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Fibromyalgia

Fibromyalgia

Definition

Fibromyalgia is a condition in which a person has long-term pain that is spread throughout the body. The pain is most often linked to fatigue, sleep problems, difficulty concentrating, headaches, depression, and anxiety.

People with fibromyalgia may also have tenderness in the joints, muscles, tendons, and other soft tissues.

Alternative Names

Fibromyositis; FM; Fibrositis

Causes

The cause is not known. Researchers think that fibromyalgia is due to a problem with how the central nervous system processes pain. Possible causes or triggers of fibromyalgia include:

Fibromyalgia is more common in females as compared to males. Women ages 20 to 50 are most affected.

The following conditions may be seen with fibromyalgia or have similar symptoms:

Symptoms

Widespread pain is the main symptom of fibromyalgia. Fibromyalgia appears to belong in a range of chronic widespread pain, which may be present in 10% to 15% of the general population. Fibromyalgia falls on the far end of that pain severity and chronicity scale and occurs in 1% to 5% of the general population.

The central feature of fibromyalgia is chronic pain in multiple sites. These sites are the head, each arm, the chest, the abdomen, each leg, the upper back and spine, and the lower back and spine (including the buttocks).

The pain may be mild to severe.

People with fibromyalgia tend to wake up with body pain and stiffness. For some people, pain improves during the day and gets worse at night. Some people have pain all day long.

Pain may get worse with:

Most people with fibromyalgia have fatigue, depressed mood, and sleep problems. Many people say that they cannot get to sleep or stay asleep, and they feel tired when they wake up.

Other symptoms of fibromyalgia may include:

Exams and Tests

To be diagnosed with fibromyalgia, you must have had at least 3 months of widespread pain with one or more of the following:

It is not necessary for the health care provider to find tender points during the exam to make a diagnosis.

Results from the physical exam, blood and urine tests, and imaging tests are normal. These tests may be done to rule out other conditions with similar symptoms. Studies of breathing during sleeping may be done to find out if you have a condition called sleep apnea.

Fibromyalgia is common in every rheumatic disease and complicates diagnoses and therapy. These disorders include:

Treatment

The goals of treatment are to help relieve pain and other symptoms, and to help the person cope with the symptoms.

The first type of treatment may involve:

If these treatments do not work, your provider may also prescribe an antidepressant or muscle relaxant. Sometimes, combinations of medicines are helpful.

Other medicines are also used to treat the condition, such as:

If you have sleep apnea, a device called continuous positive airway pressure (CPAP) may be prescribed.

Cognitive-behavioral therapy is an important part of treatment. This therapy helps you learn how to:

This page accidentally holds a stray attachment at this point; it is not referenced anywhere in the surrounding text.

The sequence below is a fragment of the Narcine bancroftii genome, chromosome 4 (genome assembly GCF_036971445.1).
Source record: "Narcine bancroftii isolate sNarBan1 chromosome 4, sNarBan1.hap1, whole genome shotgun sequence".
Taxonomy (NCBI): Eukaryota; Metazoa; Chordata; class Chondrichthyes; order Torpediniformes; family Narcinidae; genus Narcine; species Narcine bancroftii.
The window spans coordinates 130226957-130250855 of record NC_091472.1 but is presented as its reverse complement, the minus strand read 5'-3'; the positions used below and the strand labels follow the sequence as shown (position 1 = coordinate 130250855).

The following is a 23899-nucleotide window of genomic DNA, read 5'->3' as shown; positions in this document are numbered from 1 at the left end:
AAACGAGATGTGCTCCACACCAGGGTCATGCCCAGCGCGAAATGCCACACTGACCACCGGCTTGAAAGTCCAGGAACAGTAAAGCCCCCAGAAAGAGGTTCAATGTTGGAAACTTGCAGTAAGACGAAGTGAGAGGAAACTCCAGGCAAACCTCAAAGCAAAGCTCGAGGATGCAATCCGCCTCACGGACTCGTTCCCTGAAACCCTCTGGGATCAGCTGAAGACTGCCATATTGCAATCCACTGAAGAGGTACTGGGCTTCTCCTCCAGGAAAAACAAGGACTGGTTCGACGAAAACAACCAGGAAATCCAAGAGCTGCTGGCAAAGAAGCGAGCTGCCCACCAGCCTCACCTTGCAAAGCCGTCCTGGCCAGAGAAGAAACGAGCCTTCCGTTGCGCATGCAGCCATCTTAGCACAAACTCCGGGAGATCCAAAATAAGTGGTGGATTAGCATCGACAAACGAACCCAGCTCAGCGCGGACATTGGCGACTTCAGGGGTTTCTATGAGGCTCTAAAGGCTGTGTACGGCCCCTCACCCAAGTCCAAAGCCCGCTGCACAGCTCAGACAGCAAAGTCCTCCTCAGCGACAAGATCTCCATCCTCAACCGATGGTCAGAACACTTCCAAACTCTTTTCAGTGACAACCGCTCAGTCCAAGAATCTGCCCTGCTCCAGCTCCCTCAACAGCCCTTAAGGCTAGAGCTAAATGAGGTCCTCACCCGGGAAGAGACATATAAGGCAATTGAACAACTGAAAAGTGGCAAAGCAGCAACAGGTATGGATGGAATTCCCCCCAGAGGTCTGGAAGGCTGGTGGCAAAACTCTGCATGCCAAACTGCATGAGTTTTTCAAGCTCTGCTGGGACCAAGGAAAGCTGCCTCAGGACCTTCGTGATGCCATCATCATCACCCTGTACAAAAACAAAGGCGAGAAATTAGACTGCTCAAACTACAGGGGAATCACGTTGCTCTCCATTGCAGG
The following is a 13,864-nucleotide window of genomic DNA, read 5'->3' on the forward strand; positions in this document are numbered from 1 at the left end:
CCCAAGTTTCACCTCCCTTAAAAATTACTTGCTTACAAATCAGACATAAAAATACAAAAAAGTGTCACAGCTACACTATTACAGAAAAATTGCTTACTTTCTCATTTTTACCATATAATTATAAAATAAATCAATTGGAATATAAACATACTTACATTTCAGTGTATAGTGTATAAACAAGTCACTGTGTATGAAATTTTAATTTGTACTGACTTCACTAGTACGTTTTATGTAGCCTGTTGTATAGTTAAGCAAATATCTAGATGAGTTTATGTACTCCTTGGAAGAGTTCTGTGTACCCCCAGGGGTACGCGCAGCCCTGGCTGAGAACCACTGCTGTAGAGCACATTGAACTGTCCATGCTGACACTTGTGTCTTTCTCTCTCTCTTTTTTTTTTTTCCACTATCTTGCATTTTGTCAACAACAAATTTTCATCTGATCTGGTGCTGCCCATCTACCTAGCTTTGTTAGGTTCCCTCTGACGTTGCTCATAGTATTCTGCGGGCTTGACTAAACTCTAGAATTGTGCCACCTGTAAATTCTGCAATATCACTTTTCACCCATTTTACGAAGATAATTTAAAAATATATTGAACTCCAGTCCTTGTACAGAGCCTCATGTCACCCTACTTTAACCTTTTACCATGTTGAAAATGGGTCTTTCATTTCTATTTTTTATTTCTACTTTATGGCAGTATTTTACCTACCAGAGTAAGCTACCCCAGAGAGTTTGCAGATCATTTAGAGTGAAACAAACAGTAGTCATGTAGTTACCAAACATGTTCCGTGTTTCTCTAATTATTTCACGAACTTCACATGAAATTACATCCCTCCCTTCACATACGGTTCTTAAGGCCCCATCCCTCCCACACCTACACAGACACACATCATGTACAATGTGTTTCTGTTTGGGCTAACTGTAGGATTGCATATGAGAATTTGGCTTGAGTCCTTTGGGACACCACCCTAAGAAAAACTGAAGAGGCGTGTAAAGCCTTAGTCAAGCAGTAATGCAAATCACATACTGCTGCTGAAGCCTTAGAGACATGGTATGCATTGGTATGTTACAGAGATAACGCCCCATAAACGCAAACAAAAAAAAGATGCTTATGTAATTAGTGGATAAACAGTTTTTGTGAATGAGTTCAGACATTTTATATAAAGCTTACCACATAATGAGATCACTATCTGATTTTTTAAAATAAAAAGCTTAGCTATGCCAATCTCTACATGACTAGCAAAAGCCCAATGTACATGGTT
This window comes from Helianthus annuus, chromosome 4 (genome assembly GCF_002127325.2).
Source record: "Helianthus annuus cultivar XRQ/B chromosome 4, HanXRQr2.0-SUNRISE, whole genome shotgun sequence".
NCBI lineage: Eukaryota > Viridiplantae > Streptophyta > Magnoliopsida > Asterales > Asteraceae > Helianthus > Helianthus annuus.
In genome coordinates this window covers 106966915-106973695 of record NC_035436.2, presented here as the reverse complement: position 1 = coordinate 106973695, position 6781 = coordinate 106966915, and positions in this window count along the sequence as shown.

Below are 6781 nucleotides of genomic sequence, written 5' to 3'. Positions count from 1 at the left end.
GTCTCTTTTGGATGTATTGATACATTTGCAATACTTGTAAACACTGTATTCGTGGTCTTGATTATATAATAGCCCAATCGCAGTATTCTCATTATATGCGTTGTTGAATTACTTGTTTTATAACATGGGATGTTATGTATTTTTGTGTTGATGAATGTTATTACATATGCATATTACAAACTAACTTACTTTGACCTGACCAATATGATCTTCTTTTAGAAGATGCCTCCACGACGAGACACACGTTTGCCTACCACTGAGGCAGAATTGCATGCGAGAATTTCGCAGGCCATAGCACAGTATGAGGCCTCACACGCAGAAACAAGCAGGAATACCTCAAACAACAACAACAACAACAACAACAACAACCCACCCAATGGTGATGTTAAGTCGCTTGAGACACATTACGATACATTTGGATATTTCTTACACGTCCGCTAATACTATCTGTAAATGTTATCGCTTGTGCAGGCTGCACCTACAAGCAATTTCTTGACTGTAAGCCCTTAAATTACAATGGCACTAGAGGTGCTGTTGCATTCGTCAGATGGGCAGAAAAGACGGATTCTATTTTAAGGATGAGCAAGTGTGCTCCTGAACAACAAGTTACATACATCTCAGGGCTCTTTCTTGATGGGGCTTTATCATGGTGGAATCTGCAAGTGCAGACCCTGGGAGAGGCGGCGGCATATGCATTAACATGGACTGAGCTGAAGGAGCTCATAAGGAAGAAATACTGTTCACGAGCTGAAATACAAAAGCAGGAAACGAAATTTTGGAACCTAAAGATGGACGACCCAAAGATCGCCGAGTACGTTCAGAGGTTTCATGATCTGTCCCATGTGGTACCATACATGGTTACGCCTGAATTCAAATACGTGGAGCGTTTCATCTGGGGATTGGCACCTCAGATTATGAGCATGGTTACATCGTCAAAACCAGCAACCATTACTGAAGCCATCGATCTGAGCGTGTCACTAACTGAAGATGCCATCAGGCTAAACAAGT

Complementary and alternative treatments may also be helpful. These may include:

Support groups may also help.

Things you can do to help take care of yourself include:

There is no evidence that opioids are effective in the treatment of fibromyalgia, and studies have suggested possible adverse effects.

Referral to a clinic with interest and expertise in fibromyalgia is encouraged.

Outlook (Prognosis)

Fibromyalgia is a long-term disorder. Sometimes, the symptoms improve. Other times, the pain may get worse and continue for months or years.

When to Contact a Medical Professional

Call your provider if you have symptoms of fibromyalgia.

Prevention

There is no known prevention.

References

Arnold LM, Clauw DJ. Challenges of implementing fibromyalgia treatment guidelines in current clinical practice. Postgrad Med. 2017;129(7):709-714. PMID: 28562155 pubmed.ncbi.nlm.nih.gov/28562155/.

Borg-Stein J, Brassil ME, Borgstrom HE. Fibromyalgia. In: Frontera, WR, Silver JK, Rizzo TD, eds. Essentials of Physical Medicine and Rehabilitation. 4th ed. Philadelphia, PA: Elsevier; 2019:chap 102.

Clauw DJ. Fibromyalgia and related syndromes .In: Hochberg MC, Gravallese EM, Silman AJ, Smolen JS, Weinblatt ME, Weisman MH, eds. Rheumatology. 7th ed. Philadelphia, PA: Elsevier; 2019:chap 91.

Gilron I, Chaparro LE, Tu D, et al. Combination of pregabalin with duloxetine for fibromyalgia: a randomized controlled trial. Pain. 2016;157(7):1532-1540. PMID: 26982602 pubmed.ncbi.nlm.nih.gov/26982602/.

Goldenberg DL. Diagnosing fibromyalgia as a disease, an illness, a state, or a trait? Arthritis Care Res (Hoboken). 2019;71(3):334-336. PMID: 30724034 pubmed.ncbi.nlm.nih.gov/30724034/.

Lauche R, Cramer H, Häuser W, Dobos G, Langhorst J. A systematic overview of reviews for complementary and alternative therapies in the treatment of the fibromyalgia syndrome. Evid-Based Complement Alternat Med. 2015; 2015:610615. doi:10.1155/2015/610615. PMID: 26246841 pubmed.ncbi.nlm.nih.gov/26246841/.

López-Solà M, Woo CW, Pujol J, et al. Towards a neurophysiological signature for fibromyalgia. Pain. 2017;158(1):34-47. PMID: 27583567 pubmed.ncbi.nlm.nih.gov/27583567/.

Wu YL, Chang LY, Lee HC, Fang SC, Tsai PS. Sleep disturbances in fibromyalgia: a meta-analysis of case-control studies. J Psychosom Res. 2017;96:89-97. PMID: 28545798 pubmed.ncbi.nlm.nih.gov/28545798/.


Review Date: 1/21/2020
Reviewed By: Gordon A. Starkebaum, MD, MACR, ABIM Board Certified in Rheumatology, Seattle, WA. Also reviewed by David Zieve, MD, MHA, Medical Director, Brenda Conaway, Editorial Director, and the A.D.A.M. Editorial team.

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